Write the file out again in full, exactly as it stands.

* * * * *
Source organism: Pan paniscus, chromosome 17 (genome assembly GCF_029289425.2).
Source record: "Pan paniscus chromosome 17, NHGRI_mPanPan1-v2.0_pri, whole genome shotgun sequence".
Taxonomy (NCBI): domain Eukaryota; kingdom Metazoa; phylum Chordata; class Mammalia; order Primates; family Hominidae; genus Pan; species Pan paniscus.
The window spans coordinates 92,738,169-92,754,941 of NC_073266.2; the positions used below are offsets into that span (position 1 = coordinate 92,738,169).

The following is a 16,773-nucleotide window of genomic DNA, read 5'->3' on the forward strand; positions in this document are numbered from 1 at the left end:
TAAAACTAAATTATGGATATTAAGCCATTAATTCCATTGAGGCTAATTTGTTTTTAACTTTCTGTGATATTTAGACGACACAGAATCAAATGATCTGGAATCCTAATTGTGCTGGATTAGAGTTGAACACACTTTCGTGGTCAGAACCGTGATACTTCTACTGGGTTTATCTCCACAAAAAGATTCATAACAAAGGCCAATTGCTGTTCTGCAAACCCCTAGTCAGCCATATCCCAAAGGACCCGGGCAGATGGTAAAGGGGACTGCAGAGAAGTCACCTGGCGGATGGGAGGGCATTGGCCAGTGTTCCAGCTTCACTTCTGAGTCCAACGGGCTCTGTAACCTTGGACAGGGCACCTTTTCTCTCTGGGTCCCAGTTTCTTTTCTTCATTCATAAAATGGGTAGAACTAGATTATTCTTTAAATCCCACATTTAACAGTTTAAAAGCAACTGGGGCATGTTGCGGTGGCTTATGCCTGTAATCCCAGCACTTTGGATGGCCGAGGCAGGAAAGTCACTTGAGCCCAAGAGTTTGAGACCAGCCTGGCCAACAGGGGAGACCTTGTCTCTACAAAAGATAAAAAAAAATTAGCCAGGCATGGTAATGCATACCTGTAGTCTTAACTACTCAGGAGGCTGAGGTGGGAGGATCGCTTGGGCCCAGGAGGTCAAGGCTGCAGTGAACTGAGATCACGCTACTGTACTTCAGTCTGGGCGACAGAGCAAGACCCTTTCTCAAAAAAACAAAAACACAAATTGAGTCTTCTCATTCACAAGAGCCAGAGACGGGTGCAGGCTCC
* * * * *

Source organism: Pan paniscus, chromosome 17 (genome assembly GCF_029289425.2).
Source record: "Pan paniscus chromosome 17, NHGRI_mPanPan1-v2.0_pri, whole genome shotgun sequence".
Taxonomy (NCBI): domain Eukaryota; kingdom Metazoa; phylum Chordata; class Mammalia; order Primates; family Hominidae; genus Pan; species Pan paniscus.
The window spans coordinates 92,738,169-92,754,941 of NC_073266.2; the positions used below are offsets into that span (position 1 = coordinate 92,738,169).

The following is a 16,773-nucleotide window of genomic DNA, read 5'->3' on the forward strand; positions in this document are numbered from 1 at the left end:
TAAAACTAAATTATGGATATTAAGCCATTAATTCCATTGAGGCTAATTTGTTTTTAACTTTCTGTGATATTTAGACGACACAGAATCAAATGATCTGGAATCCTAATTGTGCTGGATTAGAGTTGAACACACTTTCGTGGTCAGAACCGTGATACTTCTACTGGGTTTATCTCCACAAAAAGATTCATAACAAAGGCCAATTGCTGTTCTGCAAACCCCTAGTCAGCCATATCCCAAAGGACCCGGGCAGATGGTAAAGGGGACTGCAGAGAAGTCACCTGGCGGATGGGAGGGCATTGGCCAGTGTTCCAGCTTCACTTCTGAGTCCAACGGGCTCTGTAACCTTGGACAGGGCACCTTTTCTCTCTGGGTCCCAGTTTCTTTTCTTCATTCATAAAATGGGTAGAACTAGATTATTCTTTAAATCCCACATTTAACAGTTTAAAAGCAACTGGGGCATGTTGCGGTGGCTTATGCCTGTAATCCCAGCACTTTGGATGGCCGAGGCAGGAAAGTCACTTGAGCCCAAGAGTTTGAGACCAGCCTGGCCAACAGGGGAGACCTTGTCTCTACAAAAGATAAAAAAAAATTAGCCAGGCATGGTAATGCATACCTGTAGTCTTAACTACTCAGGAGGCTGAGGTGGGAGGATCGCTTGGGCCCAGGAGGTCAAGGCTGCAGTGAACTGAGATCACGCTACTGTACTTCAGTCTGGGCGACAGAGCAAGACCCTTTCTCAAAAAAACAAAAACACAAATTGAGTCTTCTCATTCACAAGAGCCAGAGACGGGTGCAGGCTCC